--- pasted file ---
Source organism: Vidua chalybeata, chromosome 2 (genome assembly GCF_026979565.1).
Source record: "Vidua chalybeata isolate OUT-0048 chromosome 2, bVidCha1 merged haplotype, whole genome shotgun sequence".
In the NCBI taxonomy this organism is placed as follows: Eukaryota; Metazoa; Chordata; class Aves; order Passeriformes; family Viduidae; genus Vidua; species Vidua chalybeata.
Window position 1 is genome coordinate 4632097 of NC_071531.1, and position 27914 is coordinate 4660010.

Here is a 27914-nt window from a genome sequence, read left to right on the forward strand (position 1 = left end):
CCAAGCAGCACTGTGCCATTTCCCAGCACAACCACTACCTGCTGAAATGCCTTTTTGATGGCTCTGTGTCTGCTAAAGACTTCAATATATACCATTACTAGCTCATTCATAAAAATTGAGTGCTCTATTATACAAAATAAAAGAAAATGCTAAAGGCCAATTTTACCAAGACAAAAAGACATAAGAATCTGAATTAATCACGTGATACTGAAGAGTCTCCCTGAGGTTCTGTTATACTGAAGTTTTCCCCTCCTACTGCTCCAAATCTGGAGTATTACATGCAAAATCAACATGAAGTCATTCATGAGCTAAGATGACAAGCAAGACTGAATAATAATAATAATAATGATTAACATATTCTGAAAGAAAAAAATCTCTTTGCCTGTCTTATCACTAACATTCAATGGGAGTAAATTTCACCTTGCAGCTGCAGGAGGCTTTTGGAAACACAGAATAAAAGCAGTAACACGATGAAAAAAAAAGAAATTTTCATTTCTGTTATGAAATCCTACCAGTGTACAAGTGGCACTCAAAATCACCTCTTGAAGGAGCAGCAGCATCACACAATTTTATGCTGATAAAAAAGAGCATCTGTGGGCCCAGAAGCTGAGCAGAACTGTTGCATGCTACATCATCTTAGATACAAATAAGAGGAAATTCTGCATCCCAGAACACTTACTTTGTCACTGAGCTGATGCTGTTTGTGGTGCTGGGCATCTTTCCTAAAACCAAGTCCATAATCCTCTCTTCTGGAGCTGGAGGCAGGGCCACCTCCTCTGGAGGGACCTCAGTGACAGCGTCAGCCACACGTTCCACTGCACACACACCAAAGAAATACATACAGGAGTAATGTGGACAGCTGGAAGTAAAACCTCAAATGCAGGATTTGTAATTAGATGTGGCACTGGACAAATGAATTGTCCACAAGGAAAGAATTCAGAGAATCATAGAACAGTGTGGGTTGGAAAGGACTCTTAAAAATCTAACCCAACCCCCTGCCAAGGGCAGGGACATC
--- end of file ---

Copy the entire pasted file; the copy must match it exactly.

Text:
Source organism: Vidua chalybeata, chromosome 2 (genome assembly GCF_026979565.1).
Source record: "Vidua chalybeata isolate OUT-0048 chromosome 2, bVidCha1 merged haplotype, whole genome shotgun sequence".
In the NCBI taxonomy this organism is placed as follows: Eukaryota; Metazoa; Chordata; class Aves; order Passeriformes; family Viduidae; genus Vidua; species Vidua chalybeata.
Window position 1 is genome coordinate 4632097 of NC_071531.1, and position 27914 is coordinate 4660010.

Here is a 27914-nt window from a genome sequence, read left to right on the forward strand (position 1 = left end):
CCAAGCAGCACTGTGCCATTTCCCAGCACAACCACTACCTGCTGAAATGCCTTTTTGATGGCTCTGTGTCTGCTAAAGACTTCAATATATACCATTACTAGCTCATTCATAAAAATTGAGTGCTCTATTATACAAAATAAAAGAAAATGCTAAAGGCCAATTTTACCAAGACAAAAAGACATAAGAATCTGAATTAATCACGTGATACTGAAGAGTCTCCCTGAGGTTCTGTTATACTGAAGTTTTCCCCTCCTACTGCTCCAAATCTGGAGTATTACATGCAAAATCAACATGAAGTCATTCATGAGCTAAGATGACAAGCAAGACTGAATAATAATAATAATAATGATTAACATATTCTGAAAGAAAAAAATCTCTTTGCCTGTCTTATCACTAACATTCAATGGGAGTAAATTTCACCTTGCAGCTGCAGGAGGCTTTTGGAAACACAGAATAAAAGCAGTAACACGATGAAAAAAAAAGAAATTTTCATTTCTGTTATGAAATCCTACCAGTGTACAAGTGGCACTCAAAATCACCTCTTGAAGGAGCAGCAGCATCACACAATTTTATGCTGATAAAAAAGAGCATCTGTGGGCCCAGAAGCTGAGCAGAACTGTTGCATGCTACATCATCTTAGATACAAATAAGAGGAAATTCTGCATCCCAGAACACTTACTTTGTCACTGAGCTGATGCTGTTTGTGGTGCTGGGCATCTTTCCTAAAACCAAGTCCATAATCCTCTCTTCTGGAGCTGGAGGCAGGGCCACCTCCTCTGGAGGGACCTCAGTGACAGCGTCAGCCACACGTTCCACTGCACACACACCAAAGAAATACATACAGGAGTAATGTGGACAGCTGGAAGTAAAACCTCAAATGCAGGATTTGTAATTAGATGTGGCACTGGACAAATGAATTGTCCACAAGGAAAGAATTCAGAGAATCATAGAACAGTGTGGGTTGGAAAGGACTCTTAAAAATCTAACCCAACCCCCTGCCAAGGGCAGGGACATC